You may be interested in looking at the macros to format man pages
These macros are for nroff/troff
document formatting utilities (pretty much every man page is written with these macros).
It's useful if you're adding "local" software -- where local
means your home directory or /usr/local
-- to create a standard man tree something like this
mkdir man1 man2 man3 man4 man5 man6 man7 man8 man9
(or do the same thing in your /home directory, just don't do it as root).
Software packages you build from a download typically defaults to /usr/local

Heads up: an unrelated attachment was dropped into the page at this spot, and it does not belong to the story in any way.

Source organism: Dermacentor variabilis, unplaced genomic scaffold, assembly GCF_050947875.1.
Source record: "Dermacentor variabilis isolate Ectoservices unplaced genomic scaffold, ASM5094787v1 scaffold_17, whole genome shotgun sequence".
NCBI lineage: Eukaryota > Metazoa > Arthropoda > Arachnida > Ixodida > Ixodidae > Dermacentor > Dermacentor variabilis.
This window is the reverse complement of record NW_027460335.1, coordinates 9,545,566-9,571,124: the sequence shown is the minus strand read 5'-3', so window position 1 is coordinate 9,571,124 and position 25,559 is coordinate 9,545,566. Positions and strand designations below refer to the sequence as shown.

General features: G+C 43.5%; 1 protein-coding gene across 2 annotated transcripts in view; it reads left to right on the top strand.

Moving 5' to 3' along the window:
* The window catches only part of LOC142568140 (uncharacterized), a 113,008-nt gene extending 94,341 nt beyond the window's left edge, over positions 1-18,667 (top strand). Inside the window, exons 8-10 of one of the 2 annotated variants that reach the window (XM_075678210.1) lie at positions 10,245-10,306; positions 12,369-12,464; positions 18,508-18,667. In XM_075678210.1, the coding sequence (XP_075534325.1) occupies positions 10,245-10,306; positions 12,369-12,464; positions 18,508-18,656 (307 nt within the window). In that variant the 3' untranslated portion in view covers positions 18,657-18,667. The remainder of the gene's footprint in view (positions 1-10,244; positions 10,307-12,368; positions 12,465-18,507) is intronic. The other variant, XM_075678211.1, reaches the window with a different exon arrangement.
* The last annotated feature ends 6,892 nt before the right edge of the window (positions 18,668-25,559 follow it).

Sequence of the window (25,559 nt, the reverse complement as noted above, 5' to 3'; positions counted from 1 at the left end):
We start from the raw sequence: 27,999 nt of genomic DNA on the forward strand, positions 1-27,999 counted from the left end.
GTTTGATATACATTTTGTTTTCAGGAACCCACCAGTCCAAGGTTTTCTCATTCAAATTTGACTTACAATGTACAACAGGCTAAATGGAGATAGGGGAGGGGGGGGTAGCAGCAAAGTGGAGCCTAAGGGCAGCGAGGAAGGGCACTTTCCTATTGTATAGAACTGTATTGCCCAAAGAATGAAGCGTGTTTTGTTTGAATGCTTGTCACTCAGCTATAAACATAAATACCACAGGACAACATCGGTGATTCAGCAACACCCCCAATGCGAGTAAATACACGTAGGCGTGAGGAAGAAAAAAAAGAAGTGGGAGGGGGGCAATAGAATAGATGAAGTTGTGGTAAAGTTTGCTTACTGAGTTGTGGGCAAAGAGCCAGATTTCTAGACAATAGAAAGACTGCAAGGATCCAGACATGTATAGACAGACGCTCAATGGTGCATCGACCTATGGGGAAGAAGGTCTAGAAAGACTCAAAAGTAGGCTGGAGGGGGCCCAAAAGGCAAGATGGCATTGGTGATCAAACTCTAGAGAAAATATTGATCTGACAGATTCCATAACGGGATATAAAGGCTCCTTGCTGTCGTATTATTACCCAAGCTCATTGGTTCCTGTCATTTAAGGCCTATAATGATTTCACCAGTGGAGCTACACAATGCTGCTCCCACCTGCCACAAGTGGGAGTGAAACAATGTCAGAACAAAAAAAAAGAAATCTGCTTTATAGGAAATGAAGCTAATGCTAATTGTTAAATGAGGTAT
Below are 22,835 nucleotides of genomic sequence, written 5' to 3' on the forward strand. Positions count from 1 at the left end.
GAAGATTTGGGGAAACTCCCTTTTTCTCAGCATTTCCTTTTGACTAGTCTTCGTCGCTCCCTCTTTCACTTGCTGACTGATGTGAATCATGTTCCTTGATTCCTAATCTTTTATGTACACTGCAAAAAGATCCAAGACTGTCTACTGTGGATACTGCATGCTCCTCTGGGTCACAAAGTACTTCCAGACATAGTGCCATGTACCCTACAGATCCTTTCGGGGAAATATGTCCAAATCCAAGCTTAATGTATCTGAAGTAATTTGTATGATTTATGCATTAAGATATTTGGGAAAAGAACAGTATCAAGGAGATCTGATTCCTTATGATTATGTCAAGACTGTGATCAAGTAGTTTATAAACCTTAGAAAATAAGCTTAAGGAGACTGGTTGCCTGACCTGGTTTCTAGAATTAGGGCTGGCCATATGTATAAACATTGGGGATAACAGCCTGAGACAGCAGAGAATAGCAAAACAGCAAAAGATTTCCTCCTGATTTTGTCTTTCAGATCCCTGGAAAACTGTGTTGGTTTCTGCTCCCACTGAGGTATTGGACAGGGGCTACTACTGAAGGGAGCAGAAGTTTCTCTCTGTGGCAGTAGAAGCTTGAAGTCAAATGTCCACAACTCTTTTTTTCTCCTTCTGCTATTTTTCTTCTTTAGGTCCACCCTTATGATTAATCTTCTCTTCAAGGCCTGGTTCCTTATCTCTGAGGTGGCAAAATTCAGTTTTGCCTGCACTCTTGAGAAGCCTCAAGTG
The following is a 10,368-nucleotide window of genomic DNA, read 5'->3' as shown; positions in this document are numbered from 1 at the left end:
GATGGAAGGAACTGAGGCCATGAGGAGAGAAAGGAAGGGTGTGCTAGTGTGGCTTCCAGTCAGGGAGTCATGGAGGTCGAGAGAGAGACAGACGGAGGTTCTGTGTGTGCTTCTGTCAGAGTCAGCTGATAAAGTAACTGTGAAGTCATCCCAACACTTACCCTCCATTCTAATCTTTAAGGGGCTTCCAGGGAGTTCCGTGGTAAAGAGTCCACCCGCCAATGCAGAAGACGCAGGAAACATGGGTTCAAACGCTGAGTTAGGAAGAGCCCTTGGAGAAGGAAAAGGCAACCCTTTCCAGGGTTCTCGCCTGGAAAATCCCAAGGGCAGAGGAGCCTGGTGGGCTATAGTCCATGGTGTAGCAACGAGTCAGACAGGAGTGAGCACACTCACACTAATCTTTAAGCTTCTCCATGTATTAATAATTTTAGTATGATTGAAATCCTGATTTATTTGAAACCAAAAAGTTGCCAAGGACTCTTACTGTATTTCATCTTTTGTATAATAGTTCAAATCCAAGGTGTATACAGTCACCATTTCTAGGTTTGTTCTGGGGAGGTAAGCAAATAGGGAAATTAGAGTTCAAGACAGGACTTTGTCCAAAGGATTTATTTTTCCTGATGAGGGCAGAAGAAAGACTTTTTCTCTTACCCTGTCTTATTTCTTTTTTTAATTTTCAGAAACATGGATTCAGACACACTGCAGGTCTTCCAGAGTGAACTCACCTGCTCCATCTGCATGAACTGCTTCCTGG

. This is not a bad thing, in fact, it's a good thing. When you do make install
the package, generally with manual page(s), it gets installed in /usr/local
(unless you've overridden it).
You can add additional trees to the MANPATH environment variable in your ~/.profile
file (or ~/.bashrc
or whatever) with something like
is usually defined by default). You only need to define the base man
directory, not the individual sections -- the man
utility will search all of those automatically.
Hope this helps some.